4th Sunday OT B ~ Dr. Susan McGurgan "Sabbath Morning in Capernaum"


It is Sabbath morning in Capernaum,

and the smell of last night’s catch

still lingers on the breeze

and rises from the boats now anchored along the shore.


Observant Jews, travelling on the Via Maris,

the road connecting Damascus in the north

and Egypt in the south,

have stopped for the day—

the prosperous

settled in the comfort of a roadside inn;

the poor

huddled under trees

or sheltered beside a stone wall.

On this holy day,

even the beasts lower their burdens,

bow down,

and take their rest.


It is Sabbath morning in Capernaum,

and the elders of the synagogue

place their shawls carefully across their shoulders

and prepare for the scribes

to read the scrolls of Moses and the Prophets,

and interpret their meaning for the community.

It is Sabbath morning in Capernaum,

and a working man,

born in Bethlehem,

raised in Nazareth,

blessed in the Jordan,

tested in the wilderness,

stretches out his calloused hand to grasp the threads

of his true work--

launching his Father’s mission

in a village that would become his own.


It is Sabbath morning in Capernaum,

and despite the impression of quiet peace,

unseen forces churn beneath the surface.

Despite the air of calm,

unclean spirits are on the prowl—

binding,

manifesting,

claiming,

defiling,

piercing the air with screams,

occupying real estate and realities,

burrowing deep to establish a home,

even in the presence of the Holy.

It is Sabbath morning in Capernaum

and demons are loose in the Synagogue.


What have you to do with us, Jesus of Nazareth?

Have you come to destroy us?


The unclean spirit shouts boldly,

confidently,

as if

It

and the Man

are one.

Co-joined.

Inseparable.

United.

The unclean spirit speaks as if

the man has already been consumed.

Dissolved.

Devoured.

We...

Us...


But, Jesus immediately rejects this claim,

quick to make a distinction between the man

and the spirit that torments him.

Yes, the unclean spirit is part of the man’s reality.

It damaged his body,

affected his relationships,

and warped his life in countless painful ways--

but it cannot consume his humanity

and it will not destroy his soul.


Quiet!

Come out of him!

In one of his first acts of public ministry,

Jesus boldly confronts the evil that seeks to harm us.


The people of Capernaum see Jesus

as the worker with the calloused hands,

the son of Mary,

the son of Joseph—

an ordinary man from an ordinary town—

a man who teaches with rare authority,

but a man, nonetheless.


In a moment of stunning clarity, however,

the unclean spirit sees what they cannot—or will not—see.

The spirit sees Christ, the Cosmic healer,

the Lord of Spirits,

the Holy One.

The Unclean Spirit sees that God is loose in the Synagogue, too.


In this powerful moment, Jesus teaches God's Word,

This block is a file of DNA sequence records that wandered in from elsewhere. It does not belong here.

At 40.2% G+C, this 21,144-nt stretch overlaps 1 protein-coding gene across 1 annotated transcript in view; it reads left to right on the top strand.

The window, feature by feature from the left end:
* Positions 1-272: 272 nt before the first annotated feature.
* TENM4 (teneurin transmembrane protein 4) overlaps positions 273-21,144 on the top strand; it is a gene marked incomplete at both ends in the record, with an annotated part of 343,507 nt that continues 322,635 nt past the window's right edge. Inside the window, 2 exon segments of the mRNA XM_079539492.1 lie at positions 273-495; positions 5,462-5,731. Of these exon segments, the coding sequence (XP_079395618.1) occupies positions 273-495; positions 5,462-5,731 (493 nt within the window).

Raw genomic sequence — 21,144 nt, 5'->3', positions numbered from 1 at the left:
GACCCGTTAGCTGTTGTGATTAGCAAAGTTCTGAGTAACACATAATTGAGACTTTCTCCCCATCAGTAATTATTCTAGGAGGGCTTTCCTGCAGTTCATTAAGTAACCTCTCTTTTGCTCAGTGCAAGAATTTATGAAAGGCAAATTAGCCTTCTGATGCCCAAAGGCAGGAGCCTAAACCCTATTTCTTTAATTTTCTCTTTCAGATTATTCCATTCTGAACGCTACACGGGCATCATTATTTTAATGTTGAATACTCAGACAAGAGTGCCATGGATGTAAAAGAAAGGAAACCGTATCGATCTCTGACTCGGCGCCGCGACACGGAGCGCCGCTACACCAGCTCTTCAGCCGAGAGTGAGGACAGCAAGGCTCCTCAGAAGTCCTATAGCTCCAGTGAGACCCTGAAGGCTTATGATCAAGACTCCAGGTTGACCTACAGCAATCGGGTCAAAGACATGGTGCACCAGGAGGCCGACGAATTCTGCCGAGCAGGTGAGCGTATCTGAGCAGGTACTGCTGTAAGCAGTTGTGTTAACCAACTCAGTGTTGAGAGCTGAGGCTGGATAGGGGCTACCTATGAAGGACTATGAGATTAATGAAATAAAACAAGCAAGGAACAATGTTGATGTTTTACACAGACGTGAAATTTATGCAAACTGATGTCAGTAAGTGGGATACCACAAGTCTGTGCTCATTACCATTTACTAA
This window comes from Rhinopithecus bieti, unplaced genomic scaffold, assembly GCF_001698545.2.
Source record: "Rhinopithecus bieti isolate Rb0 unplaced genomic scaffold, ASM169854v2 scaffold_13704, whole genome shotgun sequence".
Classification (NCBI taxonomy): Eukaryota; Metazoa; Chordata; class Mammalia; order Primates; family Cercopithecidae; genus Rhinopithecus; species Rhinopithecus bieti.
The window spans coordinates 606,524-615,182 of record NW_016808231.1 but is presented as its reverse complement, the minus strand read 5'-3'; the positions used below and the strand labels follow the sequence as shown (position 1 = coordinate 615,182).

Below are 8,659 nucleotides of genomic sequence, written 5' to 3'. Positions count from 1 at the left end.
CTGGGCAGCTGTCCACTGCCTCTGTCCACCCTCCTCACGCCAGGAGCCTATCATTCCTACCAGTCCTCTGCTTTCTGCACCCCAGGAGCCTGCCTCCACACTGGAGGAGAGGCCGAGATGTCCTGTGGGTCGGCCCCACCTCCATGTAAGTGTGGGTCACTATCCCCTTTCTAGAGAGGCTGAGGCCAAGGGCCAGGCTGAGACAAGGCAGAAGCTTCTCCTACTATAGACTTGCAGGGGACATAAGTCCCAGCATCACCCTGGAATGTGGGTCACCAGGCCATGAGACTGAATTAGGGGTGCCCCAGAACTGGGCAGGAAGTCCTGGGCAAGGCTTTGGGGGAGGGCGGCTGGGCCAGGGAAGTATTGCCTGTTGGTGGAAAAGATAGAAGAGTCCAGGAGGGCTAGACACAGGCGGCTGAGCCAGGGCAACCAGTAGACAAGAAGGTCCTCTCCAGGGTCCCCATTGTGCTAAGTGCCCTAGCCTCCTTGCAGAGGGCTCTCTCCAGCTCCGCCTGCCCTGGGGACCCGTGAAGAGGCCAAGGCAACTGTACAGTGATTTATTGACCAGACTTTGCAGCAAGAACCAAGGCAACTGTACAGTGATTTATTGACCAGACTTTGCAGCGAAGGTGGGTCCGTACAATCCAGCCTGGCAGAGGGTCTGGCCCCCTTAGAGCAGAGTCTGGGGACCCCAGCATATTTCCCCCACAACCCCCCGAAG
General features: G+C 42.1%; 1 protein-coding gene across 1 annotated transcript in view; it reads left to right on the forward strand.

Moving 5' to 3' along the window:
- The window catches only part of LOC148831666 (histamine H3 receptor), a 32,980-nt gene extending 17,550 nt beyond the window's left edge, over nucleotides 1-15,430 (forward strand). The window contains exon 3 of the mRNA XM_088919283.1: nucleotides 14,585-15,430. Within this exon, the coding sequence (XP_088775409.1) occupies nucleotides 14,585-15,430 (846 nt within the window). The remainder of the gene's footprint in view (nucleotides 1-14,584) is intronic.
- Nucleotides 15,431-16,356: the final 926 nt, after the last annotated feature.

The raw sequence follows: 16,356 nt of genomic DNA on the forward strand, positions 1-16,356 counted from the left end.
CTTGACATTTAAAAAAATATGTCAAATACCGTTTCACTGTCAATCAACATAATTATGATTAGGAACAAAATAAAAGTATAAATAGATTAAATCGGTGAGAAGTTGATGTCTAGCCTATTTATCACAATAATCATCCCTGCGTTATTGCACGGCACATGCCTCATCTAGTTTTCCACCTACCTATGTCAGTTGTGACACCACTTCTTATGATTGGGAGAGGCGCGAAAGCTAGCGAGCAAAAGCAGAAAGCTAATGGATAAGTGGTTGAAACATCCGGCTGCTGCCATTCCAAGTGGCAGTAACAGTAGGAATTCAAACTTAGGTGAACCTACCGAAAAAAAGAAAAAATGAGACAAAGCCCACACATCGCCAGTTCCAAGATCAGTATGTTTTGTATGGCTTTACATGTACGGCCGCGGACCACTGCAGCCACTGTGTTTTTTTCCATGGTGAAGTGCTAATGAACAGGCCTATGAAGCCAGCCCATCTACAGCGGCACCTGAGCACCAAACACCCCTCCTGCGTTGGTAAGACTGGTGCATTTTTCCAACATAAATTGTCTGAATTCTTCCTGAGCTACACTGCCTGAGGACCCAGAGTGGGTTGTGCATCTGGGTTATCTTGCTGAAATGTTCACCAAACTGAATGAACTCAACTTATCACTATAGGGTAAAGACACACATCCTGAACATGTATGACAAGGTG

but not as a scholar,

or a scribe,

or the student of a famous rabbi.

He speaks with authority,

unlike any authority they have yet to see or hear.

Jesus evokes no higher power--

calls on no other name.

Instead, Jesus teaches and casts out

on his own authority.

He commands

and spirits obey.

He speaks

and the enslaved are free.

It is Sabbath morning in Capernaum,

and in Cincinnati,

and Borger and South Bend and Okarche and Bogata and Shengyou.

It is Sabbath morning

and in the clatter and hum of a busy life,

in the journeys of pilgrims sheltered in the shadow of stone walls,

in the waiting silence of holy places and holy people,

Demons and unclean spirits

and caged wild things

wait, too.


They appear under many names, these demons:

Illness, despair, depression, addiction, sin, psychosis, traumatic stress, dangerous memories.

Left unchallenged,

these unclean spirits would devour us.

Deny our humanity.

Steal our ability to love and laugh.


Yet, every Sabbath morning,

Every. Single. Morning.

In every time and every place and every circumstance,

the One with calloused hands

reaches out,

and grasps His mission anew.

He stands ready to cast out.

Ready to command.

Ready to heal.

Ready to uncage, unwrap, unbind.

Ready to open up tombs

and call us forth into the light.


His authority rebukes every evil that plagues us—

reminds us that we are always more

than the sum of our sins.

Reminds us that we are not our demons,

not our addictions,

not our mental illness,

our fears,

our failures.

We are not our scars,

no matter how deeply they cut;

no matter how disfiguring they may be.

We are not the chains that bind us

or the cages that imprison us.


His authority claims us for something more.

Something bigger.

His authority empowers us to sing songs

sweeter and louder and more enduring

than the sound of our demons,

shrieking in the night.


Yes, it is Sabbath morning in Capernaum,

and everything has changed.





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